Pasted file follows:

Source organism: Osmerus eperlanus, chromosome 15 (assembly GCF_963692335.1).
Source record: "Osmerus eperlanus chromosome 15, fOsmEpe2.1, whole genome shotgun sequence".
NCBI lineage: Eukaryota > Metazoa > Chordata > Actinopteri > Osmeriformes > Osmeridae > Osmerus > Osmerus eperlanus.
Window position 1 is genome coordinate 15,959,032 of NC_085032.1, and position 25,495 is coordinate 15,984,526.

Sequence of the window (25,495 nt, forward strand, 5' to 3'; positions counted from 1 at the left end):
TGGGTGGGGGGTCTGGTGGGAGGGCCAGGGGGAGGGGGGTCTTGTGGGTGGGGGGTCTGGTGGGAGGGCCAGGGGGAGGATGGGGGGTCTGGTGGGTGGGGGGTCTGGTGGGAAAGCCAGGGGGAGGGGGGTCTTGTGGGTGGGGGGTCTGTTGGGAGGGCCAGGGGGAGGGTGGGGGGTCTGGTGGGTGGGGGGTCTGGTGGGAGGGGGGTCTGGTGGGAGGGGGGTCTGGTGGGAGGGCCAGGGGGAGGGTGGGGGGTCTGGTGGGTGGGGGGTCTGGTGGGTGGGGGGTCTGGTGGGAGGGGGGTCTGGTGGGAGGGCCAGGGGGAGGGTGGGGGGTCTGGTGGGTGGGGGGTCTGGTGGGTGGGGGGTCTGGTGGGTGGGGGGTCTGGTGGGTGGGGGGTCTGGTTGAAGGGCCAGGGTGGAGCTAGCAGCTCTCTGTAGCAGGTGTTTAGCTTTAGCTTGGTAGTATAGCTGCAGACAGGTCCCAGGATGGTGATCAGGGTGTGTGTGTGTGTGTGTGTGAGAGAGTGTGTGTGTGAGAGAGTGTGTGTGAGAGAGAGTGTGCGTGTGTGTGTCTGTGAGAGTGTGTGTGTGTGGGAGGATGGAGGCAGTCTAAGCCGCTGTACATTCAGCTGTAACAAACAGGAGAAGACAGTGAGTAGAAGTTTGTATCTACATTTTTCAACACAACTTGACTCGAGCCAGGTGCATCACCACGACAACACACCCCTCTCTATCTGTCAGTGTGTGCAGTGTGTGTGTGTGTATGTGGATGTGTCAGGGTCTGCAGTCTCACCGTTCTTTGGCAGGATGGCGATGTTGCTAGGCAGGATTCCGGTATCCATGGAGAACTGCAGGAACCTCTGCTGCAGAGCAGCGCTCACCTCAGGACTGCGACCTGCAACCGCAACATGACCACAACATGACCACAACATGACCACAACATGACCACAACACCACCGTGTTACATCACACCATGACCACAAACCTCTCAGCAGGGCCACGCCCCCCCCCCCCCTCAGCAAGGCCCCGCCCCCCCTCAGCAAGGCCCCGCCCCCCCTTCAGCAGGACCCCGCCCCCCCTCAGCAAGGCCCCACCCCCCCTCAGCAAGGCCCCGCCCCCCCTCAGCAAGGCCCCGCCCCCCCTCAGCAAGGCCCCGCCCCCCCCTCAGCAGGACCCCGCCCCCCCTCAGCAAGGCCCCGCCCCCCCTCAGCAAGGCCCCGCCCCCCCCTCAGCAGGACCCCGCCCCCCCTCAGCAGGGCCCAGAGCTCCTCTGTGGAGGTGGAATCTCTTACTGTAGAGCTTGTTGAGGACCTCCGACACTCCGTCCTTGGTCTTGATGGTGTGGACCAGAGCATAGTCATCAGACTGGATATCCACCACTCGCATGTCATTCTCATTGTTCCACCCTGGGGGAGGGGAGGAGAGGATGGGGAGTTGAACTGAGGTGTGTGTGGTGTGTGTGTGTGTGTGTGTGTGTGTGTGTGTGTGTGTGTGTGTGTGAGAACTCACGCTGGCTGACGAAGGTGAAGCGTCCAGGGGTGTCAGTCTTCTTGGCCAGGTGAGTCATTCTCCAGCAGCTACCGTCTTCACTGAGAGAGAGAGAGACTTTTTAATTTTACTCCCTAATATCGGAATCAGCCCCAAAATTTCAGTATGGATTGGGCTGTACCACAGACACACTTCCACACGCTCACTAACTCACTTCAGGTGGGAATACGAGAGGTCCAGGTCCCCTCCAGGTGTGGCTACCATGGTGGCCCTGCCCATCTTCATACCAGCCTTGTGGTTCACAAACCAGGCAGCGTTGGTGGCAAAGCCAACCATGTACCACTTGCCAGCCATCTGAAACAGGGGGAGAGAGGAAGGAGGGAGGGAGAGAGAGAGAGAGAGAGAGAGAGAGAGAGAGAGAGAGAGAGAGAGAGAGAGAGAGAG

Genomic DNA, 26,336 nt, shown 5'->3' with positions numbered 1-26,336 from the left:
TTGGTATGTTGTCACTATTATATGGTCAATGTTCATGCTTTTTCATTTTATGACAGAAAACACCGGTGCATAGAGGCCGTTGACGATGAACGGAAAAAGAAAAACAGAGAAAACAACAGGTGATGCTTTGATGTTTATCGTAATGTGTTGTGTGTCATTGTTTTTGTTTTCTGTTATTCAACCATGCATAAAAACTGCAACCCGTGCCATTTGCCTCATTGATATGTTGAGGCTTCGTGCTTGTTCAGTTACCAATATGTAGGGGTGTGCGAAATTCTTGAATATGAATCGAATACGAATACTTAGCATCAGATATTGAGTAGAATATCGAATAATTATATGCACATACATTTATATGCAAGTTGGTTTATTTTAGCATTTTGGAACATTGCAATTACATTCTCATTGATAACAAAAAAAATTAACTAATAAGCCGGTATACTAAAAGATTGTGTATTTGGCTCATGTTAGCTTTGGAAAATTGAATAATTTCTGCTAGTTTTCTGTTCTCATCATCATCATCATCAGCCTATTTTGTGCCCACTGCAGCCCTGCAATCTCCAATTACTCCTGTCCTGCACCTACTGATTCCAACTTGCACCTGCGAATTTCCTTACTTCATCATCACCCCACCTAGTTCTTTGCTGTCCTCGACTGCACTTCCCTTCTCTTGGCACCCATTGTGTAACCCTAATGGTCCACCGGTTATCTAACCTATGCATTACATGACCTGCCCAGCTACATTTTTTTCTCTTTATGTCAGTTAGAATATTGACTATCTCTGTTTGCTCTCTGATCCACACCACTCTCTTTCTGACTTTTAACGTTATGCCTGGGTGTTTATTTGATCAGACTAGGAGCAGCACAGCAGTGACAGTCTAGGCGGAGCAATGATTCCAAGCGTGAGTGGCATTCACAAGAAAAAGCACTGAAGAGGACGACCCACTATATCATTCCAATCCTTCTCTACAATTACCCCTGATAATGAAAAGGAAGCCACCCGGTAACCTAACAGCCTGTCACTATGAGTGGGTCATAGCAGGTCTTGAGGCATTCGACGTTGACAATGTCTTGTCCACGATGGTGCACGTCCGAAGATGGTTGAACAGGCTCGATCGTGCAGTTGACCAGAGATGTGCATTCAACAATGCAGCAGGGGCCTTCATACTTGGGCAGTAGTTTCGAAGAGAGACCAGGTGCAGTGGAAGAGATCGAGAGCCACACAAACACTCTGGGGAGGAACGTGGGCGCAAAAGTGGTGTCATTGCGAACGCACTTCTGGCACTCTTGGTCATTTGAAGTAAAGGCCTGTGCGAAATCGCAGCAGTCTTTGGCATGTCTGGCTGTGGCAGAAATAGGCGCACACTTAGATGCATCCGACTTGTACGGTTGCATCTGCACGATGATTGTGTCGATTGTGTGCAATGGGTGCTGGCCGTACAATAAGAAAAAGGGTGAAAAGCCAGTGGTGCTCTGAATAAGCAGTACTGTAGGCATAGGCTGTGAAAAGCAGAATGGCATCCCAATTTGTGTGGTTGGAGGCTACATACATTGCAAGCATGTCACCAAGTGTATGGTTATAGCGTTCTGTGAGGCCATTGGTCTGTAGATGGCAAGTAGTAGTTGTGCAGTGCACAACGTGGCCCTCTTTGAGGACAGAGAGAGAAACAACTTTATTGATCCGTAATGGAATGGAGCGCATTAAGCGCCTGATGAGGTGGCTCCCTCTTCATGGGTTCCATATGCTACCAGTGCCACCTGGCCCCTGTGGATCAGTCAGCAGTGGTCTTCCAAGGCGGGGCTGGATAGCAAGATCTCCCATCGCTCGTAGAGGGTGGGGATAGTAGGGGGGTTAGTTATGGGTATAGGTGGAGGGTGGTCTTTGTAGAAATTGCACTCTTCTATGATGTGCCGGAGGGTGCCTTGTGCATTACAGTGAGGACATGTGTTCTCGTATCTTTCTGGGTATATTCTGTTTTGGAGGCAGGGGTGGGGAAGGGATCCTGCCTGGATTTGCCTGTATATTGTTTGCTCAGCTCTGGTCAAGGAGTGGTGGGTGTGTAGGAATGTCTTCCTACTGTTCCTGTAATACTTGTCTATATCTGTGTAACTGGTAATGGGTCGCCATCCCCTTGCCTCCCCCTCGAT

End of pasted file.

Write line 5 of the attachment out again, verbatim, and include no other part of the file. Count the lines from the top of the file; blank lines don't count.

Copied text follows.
Sequence of the window (25,495 nt, forward strand, 5' to 3'; positions counted from 1 at the left end):